What is it?
A health-check is a nose to tail examination of your rabbit. This examination may be carried out by a veterinary surgeon or nurse.
Why is it important?
A health check aims to help identify any issues that can be prevented or may require treatment to improve the health, welfare and therefore quality of life of your rabbit. It is also a good time for you to ask any questions that you may have about rabbit health - this can include management at home, feeding and housing (see our other fact sheets for more information).
How can you prepare for the visit?
Any visit to the vets will involve travelling and handling which can be stressful for rabbits. There are a few things you can do before the visit to help reduce this: Make sure that you have a safe and secure carrier to transport them in - it is also a good idea to introduce them to this first. It can be left in their cage as a place to sit/hide if it is safe to do so (remove the door and don’t leave the carrier in there if they are likely to damage/chew it). Feeding your rabbit inside the carrier a few times before can also help associate it with a positive experience. Rabbits that are used to handling will find the examination much less stressful than those not handled at all. Get your rabbit used to having their face stroked and being picked up occasionally (place one hand under the chest, the other under the bottom and hold them close to your body with their spine against you to prevent injury to themselves or you). Sometimes it is helpful to take a sample of your rabbit’s faecal pellets (poo) to the appointment (sealed in a plastic bag) as these can give the vet information on digestive health. Make sure you know what food your rabbit is being fed so that you can discuss this during the appointment.
Any tips for travelling to the vets?
Even when your rabbit is used to their transport carrier travelling can still be stressful. Ensure that they have non-slip bedding (a towel/blanket) in the bottom so they feel secure during the journey and don’t slip around. If they have a bonded companion (“best friend”) we recommend travelling them together as stress levels are lowered when together. Try to travel at a time of day where you won’t get stuck in traffic.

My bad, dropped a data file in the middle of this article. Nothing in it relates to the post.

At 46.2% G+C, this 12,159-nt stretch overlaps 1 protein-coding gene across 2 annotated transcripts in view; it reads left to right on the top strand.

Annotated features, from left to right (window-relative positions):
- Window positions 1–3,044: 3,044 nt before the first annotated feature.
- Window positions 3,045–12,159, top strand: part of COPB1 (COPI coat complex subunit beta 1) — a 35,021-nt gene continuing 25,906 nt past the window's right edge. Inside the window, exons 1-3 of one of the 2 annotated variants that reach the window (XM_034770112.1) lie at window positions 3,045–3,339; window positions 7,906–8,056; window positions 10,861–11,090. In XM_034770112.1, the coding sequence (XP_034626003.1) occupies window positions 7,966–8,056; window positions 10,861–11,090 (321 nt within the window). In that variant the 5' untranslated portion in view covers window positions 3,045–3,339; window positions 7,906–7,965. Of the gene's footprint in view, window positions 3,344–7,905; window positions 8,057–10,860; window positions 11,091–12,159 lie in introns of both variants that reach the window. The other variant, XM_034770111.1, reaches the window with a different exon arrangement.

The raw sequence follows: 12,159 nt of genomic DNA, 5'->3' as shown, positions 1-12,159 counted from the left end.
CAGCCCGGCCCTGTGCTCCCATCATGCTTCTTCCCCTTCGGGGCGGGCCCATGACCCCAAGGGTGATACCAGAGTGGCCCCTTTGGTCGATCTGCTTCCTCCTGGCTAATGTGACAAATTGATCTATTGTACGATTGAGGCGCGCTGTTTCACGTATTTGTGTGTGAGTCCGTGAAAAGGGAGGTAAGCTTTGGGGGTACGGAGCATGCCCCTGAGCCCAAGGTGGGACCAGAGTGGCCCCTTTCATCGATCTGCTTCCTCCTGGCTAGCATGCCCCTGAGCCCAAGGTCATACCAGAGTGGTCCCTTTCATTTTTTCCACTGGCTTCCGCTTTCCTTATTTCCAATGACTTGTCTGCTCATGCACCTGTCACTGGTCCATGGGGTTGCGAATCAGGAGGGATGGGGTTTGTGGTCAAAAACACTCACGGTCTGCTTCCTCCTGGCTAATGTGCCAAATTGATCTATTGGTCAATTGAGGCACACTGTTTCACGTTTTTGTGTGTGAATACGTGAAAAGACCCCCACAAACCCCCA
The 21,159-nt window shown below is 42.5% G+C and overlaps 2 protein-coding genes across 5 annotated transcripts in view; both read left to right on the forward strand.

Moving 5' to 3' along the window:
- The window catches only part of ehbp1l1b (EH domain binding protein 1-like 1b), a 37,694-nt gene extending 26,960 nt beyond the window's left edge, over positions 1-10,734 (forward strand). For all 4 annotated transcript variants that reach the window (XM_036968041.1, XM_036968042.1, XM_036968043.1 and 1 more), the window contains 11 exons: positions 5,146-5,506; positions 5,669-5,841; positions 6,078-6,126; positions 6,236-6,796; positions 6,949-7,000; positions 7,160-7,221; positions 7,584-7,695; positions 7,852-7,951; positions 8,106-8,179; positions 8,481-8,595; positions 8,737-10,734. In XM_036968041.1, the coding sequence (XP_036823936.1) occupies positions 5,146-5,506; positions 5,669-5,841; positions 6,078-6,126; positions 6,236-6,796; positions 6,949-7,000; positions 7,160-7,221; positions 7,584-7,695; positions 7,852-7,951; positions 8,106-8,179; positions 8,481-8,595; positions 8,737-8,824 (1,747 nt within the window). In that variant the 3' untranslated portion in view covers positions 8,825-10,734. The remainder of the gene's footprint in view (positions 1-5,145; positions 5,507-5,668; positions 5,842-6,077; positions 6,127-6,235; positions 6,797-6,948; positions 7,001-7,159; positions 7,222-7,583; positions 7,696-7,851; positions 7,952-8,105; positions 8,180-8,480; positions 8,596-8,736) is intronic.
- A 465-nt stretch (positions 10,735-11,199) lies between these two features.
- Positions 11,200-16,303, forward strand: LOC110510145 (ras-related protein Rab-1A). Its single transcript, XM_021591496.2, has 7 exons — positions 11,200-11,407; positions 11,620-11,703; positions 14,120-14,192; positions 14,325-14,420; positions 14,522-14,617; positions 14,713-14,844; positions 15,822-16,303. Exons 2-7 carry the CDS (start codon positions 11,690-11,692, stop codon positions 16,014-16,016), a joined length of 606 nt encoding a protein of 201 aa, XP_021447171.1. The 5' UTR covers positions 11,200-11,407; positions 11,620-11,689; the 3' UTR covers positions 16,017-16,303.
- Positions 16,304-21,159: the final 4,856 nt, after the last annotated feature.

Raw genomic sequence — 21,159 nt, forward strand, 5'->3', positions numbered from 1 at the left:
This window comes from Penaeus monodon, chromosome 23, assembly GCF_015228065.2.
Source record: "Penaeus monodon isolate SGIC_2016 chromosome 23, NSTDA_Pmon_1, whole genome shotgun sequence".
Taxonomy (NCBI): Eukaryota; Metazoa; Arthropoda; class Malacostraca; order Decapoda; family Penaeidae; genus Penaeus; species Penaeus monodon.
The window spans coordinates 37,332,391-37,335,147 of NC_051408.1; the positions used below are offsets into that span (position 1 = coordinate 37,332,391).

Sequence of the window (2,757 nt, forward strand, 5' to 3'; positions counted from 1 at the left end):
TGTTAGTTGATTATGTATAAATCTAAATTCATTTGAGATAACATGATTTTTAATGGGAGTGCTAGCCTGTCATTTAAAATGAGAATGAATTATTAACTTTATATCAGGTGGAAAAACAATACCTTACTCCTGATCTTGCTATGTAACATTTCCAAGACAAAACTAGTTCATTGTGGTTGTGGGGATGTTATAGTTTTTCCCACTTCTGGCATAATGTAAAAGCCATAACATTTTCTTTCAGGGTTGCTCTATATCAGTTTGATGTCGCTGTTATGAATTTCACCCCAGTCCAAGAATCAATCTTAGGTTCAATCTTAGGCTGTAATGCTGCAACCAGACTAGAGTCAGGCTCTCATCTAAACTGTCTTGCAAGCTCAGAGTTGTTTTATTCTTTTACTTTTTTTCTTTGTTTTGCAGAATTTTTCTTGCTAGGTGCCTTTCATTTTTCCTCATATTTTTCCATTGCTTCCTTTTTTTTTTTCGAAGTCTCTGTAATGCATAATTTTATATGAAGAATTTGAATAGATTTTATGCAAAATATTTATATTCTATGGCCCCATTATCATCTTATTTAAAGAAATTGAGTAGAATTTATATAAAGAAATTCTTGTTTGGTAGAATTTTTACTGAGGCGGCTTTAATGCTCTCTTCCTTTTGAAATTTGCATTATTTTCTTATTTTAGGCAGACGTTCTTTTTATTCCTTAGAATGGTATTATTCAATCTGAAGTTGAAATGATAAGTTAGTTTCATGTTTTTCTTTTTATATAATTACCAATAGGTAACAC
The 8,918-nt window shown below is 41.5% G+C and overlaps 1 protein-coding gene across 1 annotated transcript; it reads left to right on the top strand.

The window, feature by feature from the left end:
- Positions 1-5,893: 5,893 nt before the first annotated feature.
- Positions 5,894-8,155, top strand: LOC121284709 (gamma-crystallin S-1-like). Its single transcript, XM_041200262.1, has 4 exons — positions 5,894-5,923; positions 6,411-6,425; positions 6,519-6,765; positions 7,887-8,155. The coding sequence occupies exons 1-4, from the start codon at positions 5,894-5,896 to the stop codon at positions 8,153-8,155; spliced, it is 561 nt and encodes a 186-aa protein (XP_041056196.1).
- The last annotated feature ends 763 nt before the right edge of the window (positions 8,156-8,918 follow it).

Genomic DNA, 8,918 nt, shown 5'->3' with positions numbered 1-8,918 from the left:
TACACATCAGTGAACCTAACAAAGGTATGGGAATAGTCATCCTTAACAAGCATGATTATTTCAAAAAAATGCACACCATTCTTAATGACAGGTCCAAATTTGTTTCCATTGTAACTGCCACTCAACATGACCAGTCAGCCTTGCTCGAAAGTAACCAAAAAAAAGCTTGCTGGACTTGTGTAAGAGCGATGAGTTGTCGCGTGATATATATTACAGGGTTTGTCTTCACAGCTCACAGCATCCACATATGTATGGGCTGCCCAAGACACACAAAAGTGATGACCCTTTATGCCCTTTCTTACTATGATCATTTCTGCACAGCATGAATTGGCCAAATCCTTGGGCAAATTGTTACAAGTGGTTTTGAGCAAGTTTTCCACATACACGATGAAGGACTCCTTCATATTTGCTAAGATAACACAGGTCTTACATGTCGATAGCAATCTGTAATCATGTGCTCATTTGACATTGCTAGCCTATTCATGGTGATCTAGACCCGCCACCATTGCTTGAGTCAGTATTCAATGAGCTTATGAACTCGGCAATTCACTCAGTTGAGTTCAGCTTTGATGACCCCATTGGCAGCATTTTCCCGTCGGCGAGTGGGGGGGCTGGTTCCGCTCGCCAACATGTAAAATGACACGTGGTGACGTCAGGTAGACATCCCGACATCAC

Keeping stress to a minimum in the waiting room
Try to make your appointment at a quieter time of the day, ask your veterinary practice if they recommend a particular time as some may run small animal clinics where there will be no dogs/cats present. If there are dogs in the waiting room which are being noisy feel free to ask if you can wait outside in your car and be called in from there.
It is advisable to take a blanket/towel with you to cover the carrier cage with so the rabbits are less stressed by seeing the surrounding, unknown environment or predators (dogs/cats) in the area. There are calming sprays which may also help, these can be sprayed onto the blanket - ask your veterinary practice about these.
What to expect at the health-check examination?
This is your chance to have a chat about how the rabbits are kept at home, their diet and behaviour. This is an informal chat, not an interview and remember that your veterinary team is there to work with you and help so please feel comfortable to answer the questions honestly.
The following areas will be checked by the vet or nurse during the examination: Nose: Checking for any discharge. Eyes: Looking for any discharge, discolouration or other abnormalities. Ears: Checking inside for mites or excess wax. Chest: Observing movement of the chest whilst breathing . Listening with a stethoscope to the heart and lung sounds. Abdomen: Gentle palpation to feel the abdominal organs and gastrointestinal tract for any concerns such as tumours, impactions or other worries. Palpation will be gentle and can only detect some, not all abnormalities Listening with a stethoscope to the sounds of the guts moving (important in assessing for GI stasis). Bottom: Checking that the fur is clean and genitalia appear healthy with no discharge. Feet: Checking that the fur is clean and no sores (i.e. hock sores/pododermatitis). Claws: Looking to see if they are too long, or too short. Teeth: The incisors and jaw movements are examined from the outside. Then, the cheek teeth will be examined for any sharp points/spurs or other concerns with an oroscope (a metal/plastic tube inserted into the mouth to look at the back of the mouth). Fur/coat: Checking for signs of parasites, bald patches or staining.
What can be done?
This depends on the findings of the exam - if there are any concerns then the vet/nurse will discuss what can be done to help. As examples this could be a review of their diet or housing, prescribing a parasite treatment, a dental procedure or simply just a nail-clip! If nothing needs changing then we usually recommend a check-up every 6-12 months; unless you have any concerns before then.
Is there anything to look out for afterwards?
As with any experience that your rabbit may find stressful it is important to monitor them for any concerns that may indicate GI stasis/ileus or other issues after the visit. Make sure that they are eating, drinking and passing a normal number and amount of faecal pellets (poo) - if you have any worries contact your veterinary practice immediately.